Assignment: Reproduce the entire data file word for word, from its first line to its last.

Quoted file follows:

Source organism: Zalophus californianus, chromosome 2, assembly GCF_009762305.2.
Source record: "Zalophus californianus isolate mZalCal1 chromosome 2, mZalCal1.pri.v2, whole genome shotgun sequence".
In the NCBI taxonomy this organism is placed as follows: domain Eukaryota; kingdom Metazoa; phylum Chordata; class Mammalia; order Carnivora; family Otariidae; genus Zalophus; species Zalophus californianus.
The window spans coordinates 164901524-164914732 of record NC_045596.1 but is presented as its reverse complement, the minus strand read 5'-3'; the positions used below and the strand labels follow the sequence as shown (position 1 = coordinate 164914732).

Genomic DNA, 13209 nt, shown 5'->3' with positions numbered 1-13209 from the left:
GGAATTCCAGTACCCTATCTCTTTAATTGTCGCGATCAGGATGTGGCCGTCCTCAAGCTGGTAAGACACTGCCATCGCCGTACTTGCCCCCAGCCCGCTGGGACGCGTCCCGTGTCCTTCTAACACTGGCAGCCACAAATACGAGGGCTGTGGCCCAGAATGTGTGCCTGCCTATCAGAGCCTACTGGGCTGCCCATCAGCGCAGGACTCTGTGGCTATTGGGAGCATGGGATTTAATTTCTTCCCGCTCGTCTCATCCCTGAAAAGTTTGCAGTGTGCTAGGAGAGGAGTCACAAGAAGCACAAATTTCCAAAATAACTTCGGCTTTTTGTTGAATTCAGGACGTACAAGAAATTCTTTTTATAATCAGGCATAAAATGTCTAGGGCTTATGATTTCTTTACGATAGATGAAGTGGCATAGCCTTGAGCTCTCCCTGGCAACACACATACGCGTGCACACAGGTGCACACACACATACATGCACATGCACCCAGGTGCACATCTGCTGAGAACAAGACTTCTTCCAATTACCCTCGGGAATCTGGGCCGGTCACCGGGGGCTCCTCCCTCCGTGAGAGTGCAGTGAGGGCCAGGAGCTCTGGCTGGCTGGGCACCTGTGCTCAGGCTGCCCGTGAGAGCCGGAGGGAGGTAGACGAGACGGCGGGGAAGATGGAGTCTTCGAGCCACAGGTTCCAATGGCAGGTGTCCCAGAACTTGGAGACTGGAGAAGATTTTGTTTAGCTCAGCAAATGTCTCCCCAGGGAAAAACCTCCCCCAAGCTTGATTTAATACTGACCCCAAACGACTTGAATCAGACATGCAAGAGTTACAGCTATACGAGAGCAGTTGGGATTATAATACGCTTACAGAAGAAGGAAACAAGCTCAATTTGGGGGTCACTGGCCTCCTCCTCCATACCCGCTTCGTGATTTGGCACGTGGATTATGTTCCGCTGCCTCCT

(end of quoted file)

Source organism: Zalophus californianus, chromosome 2, assembly GCF_009762305.2.
Source record: "Zalophus californianus isolate mZalCal1 chromosome 2, mZalCal1.pri.v2, whole genome shotgun sequence".
In the NCBI taxonomy this organism is placed as follows: domain Eukaryota; kingdom Metazoa; phylum Chordata; class Mammalia; order Carnivora; family Otariidae; genus Zalophus; species Zalophus californianus.
The window spans coordinates 164901524-164914732 of record NC_045596.1 but is presented as its reverse complement, the minus strand read 5'-3'; the positions used below and the strand labels follow the sequence as shown (position 1 = coordinate 164914732).

Genomic DNA, 13209 nt, shown 5'->3' with positions numbered 1-13209 from the left:
GGAATTCCAGTACCCTATCTCTTTAATTGTCGCGATCAGGATGTGGCCGTCCTCAAGCTGGTAAGACACTGCCATCGCCGTACTTGCCCCCAGCCCGCTGGGACGCGTCCCGTGTCCTTCTAACACTGGCAGCCACAAATACGAGGGCTGTGGCCCAGAATGTGTGCCTGCCTATCAGAGCCTACTGGGCTGCCCATCAGCGCAGGACTCTGTGGCTATTGGGAGCATGGGATTTAATTTCTTCCCGCTCGTCTCATCCCTGAAAAGTTTGCAGTGTGCTAGGAGAGGAGTCACAAGAAGCACAAATTTCCAAAATAACTTCGGCTTTTTGTTGAATTCAGGACGTACAAGAAATTCTTTTTATAATCAGGCATAAAATGTCTAGGGCTTATGATTTCTTTACGATAGATGAAGTGGCATAGCCTTGAGCTCTCCCTGGCAACACACATACGCGTGCACACAGGTGCACACACACATACATGCACATGCACCCAGGTGCACATCTGCTGAGAACAAGACTTCTTCCAATTACCCTCGGGAATCTGGGCCGGTCACCGGGGGCTCCTCCCTCCGTGAGAGTGCAGTGAGGGCCAGGAGCTCTGGCTGGCTGGGCACCTGTGCTCAGGCTGCCCGTGAGAGCCGGAGGGAGGTAGACGAGACGGCGGGGAAGATGGAGTCTTCGAGCCACAGGTTCCAATGGCAGGTGTCCCAGAACTTGGAGACTGGAGAAGATTTTGTTTAGCTCAGCAAATGTCTCCCCAGGGAAAAACCTCCCCCAAGCTTGATTTAATACTGACCCCAAACGACTTGAATCAGACATGCAAGAGTTACAGCTATACGAGAGCAGTTGGGATTATAATACGCTTACAGAAGAAGGAAACAAGCTCAATTTGGGGGTCACTGGCCTCCTCCTCCATACCCGCTTCGTGATTTGGCACGTGGATTATGTTCCGCTGCCTCCT